Chances are you hate to hear the words, “Build your brand.” Thinking of yourself as a brand may feel gross or even wrong. But it’s not. Building a personal brand simply means defining and clearly conveying what you’re all about — who you are, what you do, and why you do it.
In part one of the “Write Like a Boss” series, we established that you are a writer. Remember, to be a writer all you have to do is write. But I want you to be a writer who makes money and makes a difference. One thing that will help you do this is building a personal brand.
Who Are You?
Yes, you’re a writer, but what kind of writer are you? Are you a journalist or columnist? Are you a memoirist or essayist? Are you a fiction writer or poet? Do you write to inspire and empower? Do you write to motivate and educate? Do you write to entertain?
You don’t have to pick just one title and stick to that forever and ever amen. But try to narrow this down as much as possible.
I know who I am and who I am not.
While my love for writing began with writing poetry and I do still write poems occasionally, I don’t consider myself much of a poet these days because I’m not as dedicated to this craft as someone like Ashley M. Jones or See Jane Write member Kwoya Fagin Maples.
I am a journalist/columnist not simply because I have degrees in this field but because I love interviewing people and sharing their stories with a distinct perspective. I am also an essayist because I strive to share my own story, too.
I write to inspire, empower, motivate and educate. You might giggle a couple of times when you read my work, but I am no Luvvie Ajayi. I am not a humor writer. I don’t write to entertain. I’m glad if you find something I say funny, but that’s not my goal. My goal is to make you walk a little taller and feel a little stronger.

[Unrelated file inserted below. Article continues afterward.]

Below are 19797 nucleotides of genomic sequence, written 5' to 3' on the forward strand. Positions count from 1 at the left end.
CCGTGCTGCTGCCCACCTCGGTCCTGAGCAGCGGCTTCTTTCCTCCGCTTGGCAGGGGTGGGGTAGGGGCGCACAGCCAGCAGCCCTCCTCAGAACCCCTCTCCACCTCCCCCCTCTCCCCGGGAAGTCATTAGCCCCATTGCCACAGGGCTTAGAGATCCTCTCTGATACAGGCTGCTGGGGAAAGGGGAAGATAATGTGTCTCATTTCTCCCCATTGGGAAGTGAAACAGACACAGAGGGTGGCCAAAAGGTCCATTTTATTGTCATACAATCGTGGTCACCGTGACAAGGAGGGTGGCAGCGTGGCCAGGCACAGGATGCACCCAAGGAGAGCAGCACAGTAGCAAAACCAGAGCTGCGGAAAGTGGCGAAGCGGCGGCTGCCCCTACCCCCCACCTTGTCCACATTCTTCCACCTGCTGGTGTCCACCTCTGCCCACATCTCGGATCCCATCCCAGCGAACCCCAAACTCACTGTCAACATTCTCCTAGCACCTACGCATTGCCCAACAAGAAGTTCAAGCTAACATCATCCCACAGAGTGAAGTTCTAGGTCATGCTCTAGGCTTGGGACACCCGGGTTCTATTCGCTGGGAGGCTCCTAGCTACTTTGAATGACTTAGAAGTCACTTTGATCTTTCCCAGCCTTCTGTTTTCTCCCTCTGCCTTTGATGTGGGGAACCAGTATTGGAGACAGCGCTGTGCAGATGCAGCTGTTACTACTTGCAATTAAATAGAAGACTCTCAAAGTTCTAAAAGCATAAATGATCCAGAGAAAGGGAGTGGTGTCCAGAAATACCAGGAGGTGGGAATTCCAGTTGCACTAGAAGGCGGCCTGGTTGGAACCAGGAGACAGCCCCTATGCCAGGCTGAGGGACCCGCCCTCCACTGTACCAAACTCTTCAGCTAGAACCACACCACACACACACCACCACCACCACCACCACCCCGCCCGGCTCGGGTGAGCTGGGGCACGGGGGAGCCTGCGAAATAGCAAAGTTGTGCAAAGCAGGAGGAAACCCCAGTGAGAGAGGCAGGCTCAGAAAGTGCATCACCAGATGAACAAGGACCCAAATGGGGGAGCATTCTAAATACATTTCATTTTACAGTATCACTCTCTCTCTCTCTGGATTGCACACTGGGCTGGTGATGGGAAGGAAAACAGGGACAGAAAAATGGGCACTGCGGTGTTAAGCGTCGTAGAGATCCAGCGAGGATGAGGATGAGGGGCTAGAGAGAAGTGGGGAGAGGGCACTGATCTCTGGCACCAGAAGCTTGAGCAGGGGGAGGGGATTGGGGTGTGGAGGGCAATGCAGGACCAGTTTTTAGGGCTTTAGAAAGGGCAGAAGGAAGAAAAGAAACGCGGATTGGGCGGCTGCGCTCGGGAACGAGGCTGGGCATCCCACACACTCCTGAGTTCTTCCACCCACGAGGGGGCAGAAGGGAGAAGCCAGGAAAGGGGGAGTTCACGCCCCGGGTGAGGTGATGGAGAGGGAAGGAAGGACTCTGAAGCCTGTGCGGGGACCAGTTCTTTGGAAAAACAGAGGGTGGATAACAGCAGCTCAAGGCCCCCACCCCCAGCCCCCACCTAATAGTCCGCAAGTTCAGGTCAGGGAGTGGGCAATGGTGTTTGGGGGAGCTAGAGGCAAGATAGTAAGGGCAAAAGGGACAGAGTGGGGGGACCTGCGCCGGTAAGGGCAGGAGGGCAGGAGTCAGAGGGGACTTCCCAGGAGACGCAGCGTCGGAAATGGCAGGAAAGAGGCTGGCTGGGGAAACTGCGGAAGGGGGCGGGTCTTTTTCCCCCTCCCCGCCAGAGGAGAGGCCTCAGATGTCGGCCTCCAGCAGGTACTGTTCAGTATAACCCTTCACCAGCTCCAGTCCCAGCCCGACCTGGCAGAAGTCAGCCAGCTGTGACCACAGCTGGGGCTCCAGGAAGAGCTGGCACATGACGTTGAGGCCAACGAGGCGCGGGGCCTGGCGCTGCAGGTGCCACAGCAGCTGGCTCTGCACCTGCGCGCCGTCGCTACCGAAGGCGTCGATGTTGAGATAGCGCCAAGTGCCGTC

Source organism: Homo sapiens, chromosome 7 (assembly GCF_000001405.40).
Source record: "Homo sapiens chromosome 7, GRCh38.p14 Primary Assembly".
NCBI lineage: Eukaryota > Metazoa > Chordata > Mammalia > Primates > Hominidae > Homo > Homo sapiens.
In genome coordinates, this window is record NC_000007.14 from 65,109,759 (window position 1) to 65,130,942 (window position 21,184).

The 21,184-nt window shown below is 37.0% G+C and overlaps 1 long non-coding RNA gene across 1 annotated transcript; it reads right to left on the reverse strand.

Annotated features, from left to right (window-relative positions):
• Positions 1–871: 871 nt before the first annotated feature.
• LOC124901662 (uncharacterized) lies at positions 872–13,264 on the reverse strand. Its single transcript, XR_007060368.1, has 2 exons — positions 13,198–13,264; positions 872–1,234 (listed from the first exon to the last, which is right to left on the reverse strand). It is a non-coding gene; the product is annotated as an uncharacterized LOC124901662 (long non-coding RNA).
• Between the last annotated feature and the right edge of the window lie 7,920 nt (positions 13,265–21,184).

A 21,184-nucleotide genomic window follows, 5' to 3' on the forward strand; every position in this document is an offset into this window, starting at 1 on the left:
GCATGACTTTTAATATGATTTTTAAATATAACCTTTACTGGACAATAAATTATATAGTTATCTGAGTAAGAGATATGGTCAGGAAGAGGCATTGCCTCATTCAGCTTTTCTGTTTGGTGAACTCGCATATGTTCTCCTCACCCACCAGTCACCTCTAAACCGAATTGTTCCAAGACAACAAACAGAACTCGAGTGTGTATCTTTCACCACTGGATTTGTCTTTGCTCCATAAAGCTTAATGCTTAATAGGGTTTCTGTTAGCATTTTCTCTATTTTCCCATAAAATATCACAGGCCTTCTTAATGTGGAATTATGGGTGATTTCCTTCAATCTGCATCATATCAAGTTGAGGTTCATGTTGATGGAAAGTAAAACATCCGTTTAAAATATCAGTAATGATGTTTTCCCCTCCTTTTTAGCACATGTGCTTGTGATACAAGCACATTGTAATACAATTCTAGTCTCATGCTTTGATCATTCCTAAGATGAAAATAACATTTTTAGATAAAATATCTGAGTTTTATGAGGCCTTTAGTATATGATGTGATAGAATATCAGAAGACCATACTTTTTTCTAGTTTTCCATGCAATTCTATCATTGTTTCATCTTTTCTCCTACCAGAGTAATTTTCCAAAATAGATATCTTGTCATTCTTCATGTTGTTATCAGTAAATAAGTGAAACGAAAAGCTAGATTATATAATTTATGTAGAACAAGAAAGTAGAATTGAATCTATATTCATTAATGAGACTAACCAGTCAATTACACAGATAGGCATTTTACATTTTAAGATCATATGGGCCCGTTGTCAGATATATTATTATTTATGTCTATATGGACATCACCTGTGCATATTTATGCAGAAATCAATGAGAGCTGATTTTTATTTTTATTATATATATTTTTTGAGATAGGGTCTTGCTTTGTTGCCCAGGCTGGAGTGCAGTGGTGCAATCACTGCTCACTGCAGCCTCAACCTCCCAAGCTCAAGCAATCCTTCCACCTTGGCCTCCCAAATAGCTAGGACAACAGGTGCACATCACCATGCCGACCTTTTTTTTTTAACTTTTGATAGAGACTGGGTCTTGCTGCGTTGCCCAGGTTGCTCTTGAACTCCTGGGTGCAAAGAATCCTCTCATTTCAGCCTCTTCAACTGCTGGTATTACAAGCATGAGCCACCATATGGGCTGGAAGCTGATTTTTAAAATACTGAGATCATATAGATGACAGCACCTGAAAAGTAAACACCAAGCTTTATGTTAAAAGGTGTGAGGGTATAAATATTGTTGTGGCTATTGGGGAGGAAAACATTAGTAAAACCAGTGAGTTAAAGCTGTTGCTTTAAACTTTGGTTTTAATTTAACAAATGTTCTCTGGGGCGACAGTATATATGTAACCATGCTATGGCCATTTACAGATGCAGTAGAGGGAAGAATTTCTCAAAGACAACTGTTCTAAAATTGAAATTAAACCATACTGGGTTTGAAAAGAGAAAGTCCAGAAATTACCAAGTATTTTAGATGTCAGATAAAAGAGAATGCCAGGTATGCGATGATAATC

What kind of blogger are you? Are you a fashion or lifestyle blogger striving to be a top influencer or a personal blogger sharing your story and hoping to build a community along the way.
You see, you must get clear on the type of writer and blogger you are or else you’ll end up going after things you don’t really want. As Ashley Coleman of WriteLaughDream once said, “Stop chasing goals that aren’t your own and you won’t feel like you can’t catch up.”
For far too long I yearned for major brand campaigns that the top influencers enjoy. But in reality I don’t like doing a lot of sponsored posts. I only want to write about brands I actually use and enjoy and brands that are relevant to my audience, something I would do whether I’m being paid to or not. So while I still dream of working with brands like Day Designer, Dove, Kendra Scott, and a few others, being considered a “top influencer” is not really one of my goals anymore. Building community is my goal and so I want to work with these brands to help me create events for my tribe.
Speaking of brands, let’s get back to defining yours.
Building a personal brand is not about looking at yourself or your craft as a commodity, it’s about getting clear on your values, vision, voice, visuals, and vulnerability. I walk you through how to define each of these in my Personal Branding Tips for Writers.
What Do You Want?
One of the things I encourage you to do in these tips is to write a mission and a vision for yourself. These are not the same thing. A mission is something aspirational — meaning it will never actually be accomplished, yet it is your driving force. My mission, for example is to empower women and girls through the written and spoken word to share their stories and be the authors of their own lives. This drives nearly everything I do from writing to teaching to public speaking and even sharing my workouts on social media. But this is a goal I will never fully accomplish. I’m never going to wake up one day and declare that all women and girls of the world have been sufficiently empowered!